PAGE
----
Education Dive is headed to Educause 2012 in Denver, Colo., this week, where technology leaders from around higher education will be gathered to discuss the state of tech and learning. Matthew Trevett-Smith, an academic technology consultant who also teaches at the University of Richmond, will be one of the event's speakers.
His presentation, "An iPad Initiative: Adoption, Support, and Implementation," will focus on his school's use of Apple's tablets, as well as how they have been received by faculty and staff.
Education Dive caught up with Trevett-Smith ahead of the event via email to get his thoughts on iPad use in classrooms, as well as where the future of mobile devices on campuses lies and what the program's results have shown:
EDUCATION DIVE: First, could you just tell me a little about your role with the Center for Teaching , Learning and Technology and your mission there?
MATTHEW TREVETT-SMITH: My current position at the University of Richmond allows me to work with over 100 faculty in the School of Arts and Sciences. My job is not to tell the instructor my 10 ideas for how to improve her or his teaching. Rather, my job is to be a listener, to offer suggestions when asked for, but primarily, to help the instructor think, reflect, and decide for her- or himself how to improve their teaching. As a Center for Teaching, Learning, and Technology liaison, I offer faculty support and advocacy of initiatives designed to enhance learning through teaching, scholarship and technology.
When not consulting with faculty, my general responsibilities are to lead about 15 academic technology workshops a semester, train and support faculty on Blackboard, and troubleshoot general technology problems. I am also the project lead for the CTLT’s WordPress installation—which means that I maintain the blogging environment and promote blogging across campus. I also work with faculty to incorporate mobile technology into a number of their courses as the CTLT’s Mobile Device Initiative leader; I maintain, and manage the mobile device inventory, which includes iPod touches, iPads, and until very recently, iPod Classics.
My third major project is the [email protected] Newsletter. [email protected] is a monthly University-wide newsletter, which explores pedagogical connections across disciplines and schools to highlight innovative and effective teaching practices. Each month, the series examines different approaches to teaching across the University with demonstrations of faculty pedagogy and discussions of its usefulness in other disciplines and schools. The newsletter is designed to provide approaches that faculty can use in their own teaching. Resource materials are provided to assist with implementation.
Outside of my CTLT responsibilities, I also teach part time as an adjunct at the University of Richmond teaching one course a semester. This is my choice and is not part of my contract; I teach because (a) I need to see what our faculty encounter in the classroom, (b) it provides credibility when talking with my faculty, and (c) I like to teach.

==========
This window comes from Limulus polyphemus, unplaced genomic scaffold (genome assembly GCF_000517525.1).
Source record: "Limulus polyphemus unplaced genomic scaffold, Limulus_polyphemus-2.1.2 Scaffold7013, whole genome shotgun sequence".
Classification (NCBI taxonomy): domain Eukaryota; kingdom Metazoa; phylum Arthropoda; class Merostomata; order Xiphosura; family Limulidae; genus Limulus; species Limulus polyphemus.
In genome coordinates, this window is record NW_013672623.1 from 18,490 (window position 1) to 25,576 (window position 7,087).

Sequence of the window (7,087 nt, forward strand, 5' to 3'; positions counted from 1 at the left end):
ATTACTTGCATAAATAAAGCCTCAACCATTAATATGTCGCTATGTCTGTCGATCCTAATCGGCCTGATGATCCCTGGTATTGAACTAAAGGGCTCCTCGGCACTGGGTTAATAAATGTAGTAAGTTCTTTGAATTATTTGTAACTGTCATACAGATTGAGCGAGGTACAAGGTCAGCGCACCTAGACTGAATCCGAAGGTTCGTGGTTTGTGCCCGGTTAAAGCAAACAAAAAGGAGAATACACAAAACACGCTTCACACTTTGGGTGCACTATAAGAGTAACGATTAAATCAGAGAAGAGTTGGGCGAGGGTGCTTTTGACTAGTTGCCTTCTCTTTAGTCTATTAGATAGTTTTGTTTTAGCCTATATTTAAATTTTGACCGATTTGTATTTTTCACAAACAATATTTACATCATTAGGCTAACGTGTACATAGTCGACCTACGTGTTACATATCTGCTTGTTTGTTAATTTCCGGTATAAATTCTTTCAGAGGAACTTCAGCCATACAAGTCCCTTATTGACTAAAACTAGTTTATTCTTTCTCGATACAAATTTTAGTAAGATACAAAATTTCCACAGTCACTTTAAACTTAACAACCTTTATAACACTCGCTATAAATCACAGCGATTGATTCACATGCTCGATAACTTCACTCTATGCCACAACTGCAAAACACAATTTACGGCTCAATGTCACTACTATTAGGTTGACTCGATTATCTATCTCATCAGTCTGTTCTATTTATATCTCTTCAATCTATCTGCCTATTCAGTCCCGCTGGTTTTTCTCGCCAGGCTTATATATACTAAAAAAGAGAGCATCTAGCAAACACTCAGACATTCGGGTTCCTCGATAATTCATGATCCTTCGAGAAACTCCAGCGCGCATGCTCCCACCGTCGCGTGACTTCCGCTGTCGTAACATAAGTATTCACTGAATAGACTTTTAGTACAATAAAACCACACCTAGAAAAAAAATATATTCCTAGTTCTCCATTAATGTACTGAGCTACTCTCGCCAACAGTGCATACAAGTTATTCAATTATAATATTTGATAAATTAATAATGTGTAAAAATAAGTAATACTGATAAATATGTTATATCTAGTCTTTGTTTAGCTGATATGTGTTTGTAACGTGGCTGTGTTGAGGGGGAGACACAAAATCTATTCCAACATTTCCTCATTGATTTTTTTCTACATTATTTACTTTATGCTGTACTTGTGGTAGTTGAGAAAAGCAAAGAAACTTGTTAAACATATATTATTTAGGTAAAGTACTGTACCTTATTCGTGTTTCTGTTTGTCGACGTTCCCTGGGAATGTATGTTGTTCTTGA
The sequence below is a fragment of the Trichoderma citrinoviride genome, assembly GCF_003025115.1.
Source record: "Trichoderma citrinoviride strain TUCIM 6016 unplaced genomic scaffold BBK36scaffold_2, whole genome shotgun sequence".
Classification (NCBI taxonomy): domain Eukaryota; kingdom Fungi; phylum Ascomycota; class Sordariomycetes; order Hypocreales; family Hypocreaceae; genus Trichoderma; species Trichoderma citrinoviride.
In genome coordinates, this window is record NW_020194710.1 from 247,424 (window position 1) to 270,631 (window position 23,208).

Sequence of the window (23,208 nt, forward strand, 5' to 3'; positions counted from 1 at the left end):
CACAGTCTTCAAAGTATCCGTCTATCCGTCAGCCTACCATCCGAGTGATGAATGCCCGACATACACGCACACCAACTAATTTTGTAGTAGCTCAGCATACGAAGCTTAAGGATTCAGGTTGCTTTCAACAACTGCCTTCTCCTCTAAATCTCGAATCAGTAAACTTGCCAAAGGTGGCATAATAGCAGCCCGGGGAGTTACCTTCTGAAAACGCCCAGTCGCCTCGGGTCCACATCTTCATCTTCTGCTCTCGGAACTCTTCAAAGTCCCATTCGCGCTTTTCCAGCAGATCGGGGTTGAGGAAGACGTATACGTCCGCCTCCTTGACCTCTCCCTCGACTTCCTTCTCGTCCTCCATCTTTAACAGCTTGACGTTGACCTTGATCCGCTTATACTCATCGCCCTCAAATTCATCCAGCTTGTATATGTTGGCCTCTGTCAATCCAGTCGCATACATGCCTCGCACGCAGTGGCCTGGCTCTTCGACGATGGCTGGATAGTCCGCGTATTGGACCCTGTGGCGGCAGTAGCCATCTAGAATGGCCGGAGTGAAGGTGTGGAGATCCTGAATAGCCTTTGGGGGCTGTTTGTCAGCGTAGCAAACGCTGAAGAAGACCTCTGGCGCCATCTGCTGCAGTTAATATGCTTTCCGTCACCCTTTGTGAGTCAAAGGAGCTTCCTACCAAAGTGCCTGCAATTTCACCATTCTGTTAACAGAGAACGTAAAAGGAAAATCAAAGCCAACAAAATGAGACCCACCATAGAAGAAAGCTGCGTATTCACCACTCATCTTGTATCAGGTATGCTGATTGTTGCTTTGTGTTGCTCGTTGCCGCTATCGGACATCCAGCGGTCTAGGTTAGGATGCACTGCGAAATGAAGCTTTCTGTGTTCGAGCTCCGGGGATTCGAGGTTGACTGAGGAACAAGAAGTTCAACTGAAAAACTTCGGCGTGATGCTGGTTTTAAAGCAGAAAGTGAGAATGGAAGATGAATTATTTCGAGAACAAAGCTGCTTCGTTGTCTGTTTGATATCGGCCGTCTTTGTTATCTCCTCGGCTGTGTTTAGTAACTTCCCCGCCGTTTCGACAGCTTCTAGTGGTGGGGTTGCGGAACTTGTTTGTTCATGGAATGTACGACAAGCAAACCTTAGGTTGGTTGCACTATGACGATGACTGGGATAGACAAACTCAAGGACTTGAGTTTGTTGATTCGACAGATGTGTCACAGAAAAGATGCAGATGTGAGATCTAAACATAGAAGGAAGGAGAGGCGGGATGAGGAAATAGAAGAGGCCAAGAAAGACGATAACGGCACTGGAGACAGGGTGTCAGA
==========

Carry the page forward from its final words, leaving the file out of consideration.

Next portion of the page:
I’ve been reading a bit about the CTLT’s work at the University of Richmond, and I understand your mobile technology initiative dates back to 2006. Could you explain to me what your initial goals were with that and how your iPad deployments grew out of it several years later?
TREVETT-SMITH: I'm unaware of the specific goals that initially launched this initiative. I joined the CTLT in May of 2011, at which point the mobile device initiative was already active for several years. What started with iPod Classics, evolved into iPod Touches, and currently features iPad 2s.
To be considered for this initiative, in their applications faculty must specifically address they ways they will use the iPads to:
- Improve learning by providing ready, portable access to course materials for reference and review.
- Supporting collaborative learning by facilitating storage and sharing of course-related materials among students and between students and instructors.
- Providing richer learning experiences through the integration of audio and/or video-based resources.
- Supporting learning and research in authentic field settings.
- Simplifying course delivery or reducing time needed for course management.
Why did you go with iPads instead of Android-based tablets or other alternatives?
TREVETT-SMITH: That decision was made prior to my arrival at the CTLT. I do know, however, that other tablets were considered, namely an early Android tablet and the Kindle. Looking back, however, the iPad was the most widely used and stable of the early tablet devices. Looking forward, we'll be looking at Samsung's newest Galaxy tablet, Microsoft's Surface tablet, as well as the next generation of iPads. We are constantly researching (and testing) the latest mobile technologies to find devices consistent with faculty use and that match their pedagogical styles.
Do the faculty members using iPads tend to have the same reasons for wanting to integrate them into their classrooms?
TREVETT-SMITH: No, and that’s what makes my job so exciting! Since the fall of 2011, six UR faculty have used Apple’s iPad2, in their classrooms, and I have had the opportunity to work with each of them.
Dr. Ted Bunn has developed a first-year seminar titled, Space is Big, around the iPad2. A key step in the students’ learning was to gain an understanding of the apparent motions and changes in the night sky. During the semester, students performed extensive nighttime observations. These observations were extremely valuable. More importantly, the connection between students’ observations and the possible theoretical explanations is geometrically complicated and difficult to visualize. “Student access to iPads is practically the ideal solution to this problem. Perhaps the biggest advantage of using iPads in this course is that students can have access to visualization software while they are performing their own nighttime observations.”
Dr. Jan French’s 200 level Ethnographic Field Methods course was also designed around the iPad2. Students used the mobile device as an all-in-one field tool during a semester long ethnography project. The iPad2 facilitated student interviews, participant observation, as well as project analysis, and reporting.
Students in Dr. Tom Shields’ Citizenship & Education FYS used the iPad2 as a research tool during visits to local schools. The ubiquity of the iPad2 was an integral part of the FYS. The student was able to separate traditional methods such as pen and paper, camera, or audio recorder to go into the field and acquire the rich data that is present in a K-12 school using the iPad2.